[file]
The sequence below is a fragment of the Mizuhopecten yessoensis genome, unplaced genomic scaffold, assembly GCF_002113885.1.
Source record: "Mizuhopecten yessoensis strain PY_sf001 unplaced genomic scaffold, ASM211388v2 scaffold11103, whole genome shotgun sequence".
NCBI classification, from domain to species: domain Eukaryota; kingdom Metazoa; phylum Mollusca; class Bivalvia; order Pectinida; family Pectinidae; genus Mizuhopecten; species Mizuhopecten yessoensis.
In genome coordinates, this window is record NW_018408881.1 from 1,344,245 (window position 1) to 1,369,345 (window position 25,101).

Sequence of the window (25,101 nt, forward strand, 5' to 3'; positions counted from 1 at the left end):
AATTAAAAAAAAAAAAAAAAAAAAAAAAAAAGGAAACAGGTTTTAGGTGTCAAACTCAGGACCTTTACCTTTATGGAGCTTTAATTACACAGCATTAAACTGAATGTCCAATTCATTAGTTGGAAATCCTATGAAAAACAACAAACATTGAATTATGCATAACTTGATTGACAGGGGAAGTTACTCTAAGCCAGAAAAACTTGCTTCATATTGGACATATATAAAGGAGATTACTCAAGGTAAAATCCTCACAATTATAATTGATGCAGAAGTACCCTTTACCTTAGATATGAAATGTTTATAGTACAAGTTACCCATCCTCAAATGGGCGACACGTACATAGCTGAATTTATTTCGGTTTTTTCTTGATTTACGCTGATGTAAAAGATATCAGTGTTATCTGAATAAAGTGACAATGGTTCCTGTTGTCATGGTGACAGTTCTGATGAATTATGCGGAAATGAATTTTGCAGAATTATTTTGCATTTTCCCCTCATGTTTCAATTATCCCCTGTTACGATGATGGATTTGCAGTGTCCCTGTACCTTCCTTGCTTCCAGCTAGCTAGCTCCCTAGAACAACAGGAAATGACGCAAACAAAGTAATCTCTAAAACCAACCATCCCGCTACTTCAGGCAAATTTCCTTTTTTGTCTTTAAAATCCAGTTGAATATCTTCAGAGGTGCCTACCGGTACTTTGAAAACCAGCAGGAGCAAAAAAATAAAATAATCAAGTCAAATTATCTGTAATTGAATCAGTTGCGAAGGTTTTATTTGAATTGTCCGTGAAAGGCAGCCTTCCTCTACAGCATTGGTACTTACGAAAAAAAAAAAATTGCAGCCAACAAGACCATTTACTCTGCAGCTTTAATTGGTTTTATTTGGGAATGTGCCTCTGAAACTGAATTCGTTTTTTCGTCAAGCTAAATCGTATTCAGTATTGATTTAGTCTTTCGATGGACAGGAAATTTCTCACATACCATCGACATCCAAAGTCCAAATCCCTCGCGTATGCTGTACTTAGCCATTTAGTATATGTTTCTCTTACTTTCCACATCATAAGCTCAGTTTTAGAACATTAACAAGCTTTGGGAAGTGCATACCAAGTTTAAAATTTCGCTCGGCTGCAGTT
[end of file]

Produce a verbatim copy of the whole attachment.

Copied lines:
The sequence below is a fragment of the Mizuhopecten yessoensis genome, unplaced genomic scaffold, assembly GCF_002113885.1.
Source record: "Mizuhopecten yessoensis strain PY_sf001 unplaced genomic scaffold, ASM211388v2 scaffold11103, whole genome shotgun sequence".
NCBI classification, from domain to species: domain Eukaryota; kingdom Metazoa; phylum Mollusca; class Bivalvia; order Pectinida; family Pectinidae; genus Mizuhopecten; species Mizuhopecten yessoensis.
In genome coordinates, this window is record NW_018408881.1 from 1,344,245 (window position 1) to 1,369,345 (window position 25,101).

Sequence of the window (25,101 nt, forward strand, 5' to 3'; positions counted from 1 at the left end):
AATTAAAAAAAAAAAAAAAAAAAAAAAAAAAGGAAACAGGTTTTAGGTGTCAAACTCAGGACCTTTACCTTTATGGAGCTTTAATTACACAGCATTAAACTGAATGTCCAATTCATTAGTTGGAAATCCTATGAAAAACAACAAACATTGAATTATGCATAACTTGATTGACAGGGGAAGTTACTCTAAGCCAGAAAAACTTGCTTCATATTGGACATATATAAAGGAGATTACTCAAGGTAAAATCCTCACAATTATAATTGATGCAGAAGTACCCTTTACCTTAGATATGAAATGTTTATAGTACAAGTTACCCATCCTCAAATGGGCGACACGTACATAGCTGAATTTATTTCGGTTTTTTCTTGATTTACGCTGATGTAAAAGATATCAGTGTTATCTGAATAAAGTGACAATGGTTCCTGTTGTCATGGTGACAGTTCTGATGAATTATGCGGAAATGAATTTTGCAGAATTATTTTGCATTTTCCCCTCATGTTTCAATTATCCCCTGTTACGATGATGGATTTGCAGTGTCCCTGTACCTTCCTTGCTTCCAGCTAGCTAGCTCCCTAGAACAACAGGAAATGACGCAAACAAAGTAATCTCTAAAACCAACCATCCCGCTACTTCAGGCAAATTTCCTTTTTTGTCTTTAAAATCCAGTTGAATATCTTCAGAGGTGCCTACCGGTACTTTGAAAACCAGCAGGAGCAAAAAAATAAAATAATCAAGTCAAATTATCTGTAATTGAATCAGTTGCGAAGGTTTTATTTGAATTGTCCGTGAAAGGCAGCCTTCCTCTACAGCATTGGTACTTACGAAAAAAAAAAAATTGCAGCCAACAAGACCATTTACTCTGCAGCTTTAATTGGTTTTATTTGGGAATGTGCCTCTGAAACTGAATTCGTTTTTTCGTCAAGCTAAATCGTATTCAGTATTGATTTAGTCTTTCGATGGACAGGAAATTTCTCACATACCATCGACATCCAAAGTCCAAATCCCTCGCGTATGCTGTACTTAGCCATTTAGTATATGTTTCTCTTACTTTCCACATCATAAGCTCAGTTTTAGAACATTAACAAGCTTTGGGAAGTGCATACCAAGTTTAAAATTTCGCTCGGCTGCAGTT